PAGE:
In December 1981 almost a thousand people were murdered in the hamlet of El Mozote in northern El Salvador by a U.S.-trained military battalion. Over half of the victims were children. The massacre was part of a scorched-earth military policy. After the war ended, a case against the officers involved was opened, but an amnesty law precluded prosecutions until 2016. Since then, survivors and forensic anthropologists have testified in El Salvador, and experts will testify this spring, all in an effort to finally get justice for the survivors and dent the impunity for large-scale violence that continues to this day. It is that violence, more than anything else, that drives people to flee elsewhere, including to the US border.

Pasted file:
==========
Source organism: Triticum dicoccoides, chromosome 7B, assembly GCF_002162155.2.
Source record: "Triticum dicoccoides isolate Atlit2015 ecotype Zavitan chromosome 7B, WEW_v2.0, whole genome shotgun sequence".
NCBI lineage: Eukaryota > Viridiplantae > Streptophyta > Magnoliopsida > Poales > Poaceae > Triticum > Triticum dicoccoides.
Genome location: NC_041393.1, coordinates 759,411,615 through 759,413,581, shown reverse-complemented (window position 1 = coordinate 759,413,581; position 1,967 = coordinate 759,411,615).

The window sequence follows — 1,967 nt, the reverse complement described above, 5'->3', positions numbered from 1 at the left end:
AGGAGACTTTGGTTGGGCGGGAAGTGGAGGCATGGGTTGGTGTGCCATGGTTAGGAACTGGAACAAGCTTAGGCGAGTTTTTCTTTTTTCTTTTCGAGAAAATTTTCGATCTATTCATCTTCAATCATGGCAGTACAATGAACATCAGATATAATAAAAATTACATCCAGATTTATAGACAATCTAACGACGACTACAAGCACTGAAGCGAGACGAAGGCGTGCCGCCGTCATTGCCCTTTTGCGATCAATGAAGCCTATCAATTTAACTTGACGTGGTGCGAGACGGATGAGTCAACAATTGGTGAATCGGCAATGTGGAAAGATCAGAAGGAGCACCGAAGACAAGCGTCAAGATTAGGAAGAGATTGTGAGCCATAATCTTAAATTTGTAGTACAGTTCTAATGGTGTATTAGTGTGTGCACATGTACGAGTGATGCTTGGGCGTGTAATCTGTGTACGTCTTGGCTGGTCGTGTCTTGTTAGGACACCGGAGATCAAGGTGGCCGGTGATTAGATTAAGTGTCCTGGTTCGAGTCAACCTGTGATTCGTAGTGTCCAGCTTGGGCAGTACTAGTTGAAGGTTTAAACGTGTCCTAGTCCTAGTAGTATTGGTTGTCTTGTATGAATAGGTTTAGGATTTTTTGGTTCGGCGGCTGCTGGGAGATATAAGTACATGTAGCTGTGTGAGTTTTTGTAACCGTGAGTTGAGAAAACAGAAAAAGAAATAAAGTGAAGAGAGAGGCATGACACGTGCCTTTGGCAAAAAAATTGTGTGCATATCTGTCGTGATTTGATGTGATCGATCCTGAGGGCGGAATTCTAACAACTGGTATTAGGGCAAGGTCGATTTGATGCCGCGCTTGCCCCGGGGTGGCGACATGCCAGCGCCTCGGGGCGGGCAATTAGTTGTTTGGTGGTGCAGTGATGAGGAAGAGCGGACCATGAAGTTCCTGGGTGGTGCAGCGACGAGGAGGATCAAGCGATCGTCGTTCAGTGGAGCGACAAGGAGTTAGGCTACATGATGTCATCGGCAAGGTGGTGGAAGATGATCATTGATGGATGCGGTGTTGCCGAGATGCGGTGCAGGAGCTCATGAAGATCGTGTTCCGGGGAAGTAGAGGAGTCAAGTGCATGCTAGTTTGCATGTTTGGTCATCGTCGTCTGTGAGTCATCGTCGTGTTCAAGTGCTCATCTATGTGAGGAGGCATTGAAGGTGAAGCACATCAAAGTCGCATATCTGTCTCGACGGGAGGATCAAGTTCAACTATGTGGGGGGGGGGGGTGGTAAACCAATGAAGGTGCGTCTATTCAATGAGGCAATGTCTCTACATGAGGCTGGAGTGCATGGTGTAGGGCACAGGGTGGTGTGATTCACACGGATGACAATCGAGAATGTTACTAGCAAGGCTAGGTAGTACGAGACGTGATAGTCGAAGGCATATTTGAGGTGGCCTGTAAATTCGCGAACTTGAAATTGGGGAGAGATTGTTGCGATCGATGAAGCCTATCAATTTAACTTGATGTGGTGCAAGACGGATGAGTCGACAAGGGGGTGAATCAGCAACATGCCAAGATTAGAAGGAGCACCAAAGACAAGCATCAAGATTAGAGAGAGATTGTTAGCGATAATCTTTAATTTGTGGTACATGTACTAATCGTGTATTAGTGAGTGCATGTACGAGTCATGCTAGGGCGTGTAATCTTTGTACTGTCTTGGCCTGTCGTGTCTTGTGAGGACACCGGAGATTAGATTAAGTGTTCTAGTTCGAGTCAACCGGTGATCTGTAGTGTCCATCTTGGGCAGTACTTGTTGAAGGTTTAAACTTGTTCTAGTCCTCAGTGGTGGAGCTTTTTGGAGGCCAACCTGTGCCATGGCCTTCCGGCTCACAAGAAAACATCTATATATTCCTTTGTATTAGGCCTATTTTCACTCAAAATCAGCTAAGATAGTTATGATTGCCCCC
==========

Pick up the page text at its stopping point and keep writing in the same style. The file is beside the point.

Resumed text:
David Morales, director of Strategic Litigation at Cristosal, is the lawyer for the victims in the El Mozote case. He opened the original case in 1991, and has worked with the victims since then. He is also the former Human Rights Ombudsman of El Salvador. He will talk about the current state of the case, and the links between past atrocity and current violence.
Naomi Roht-Arriaza will comment on some of the legal issues involved, and on the role of the U.S. She is the Albert Abramson ’54 Distinguished Professor of Law at UC Hastings.
Professor Terry Karl, the Gildred Professor Emeritus of Latin American Studies and El mozote expert witness, will moderate.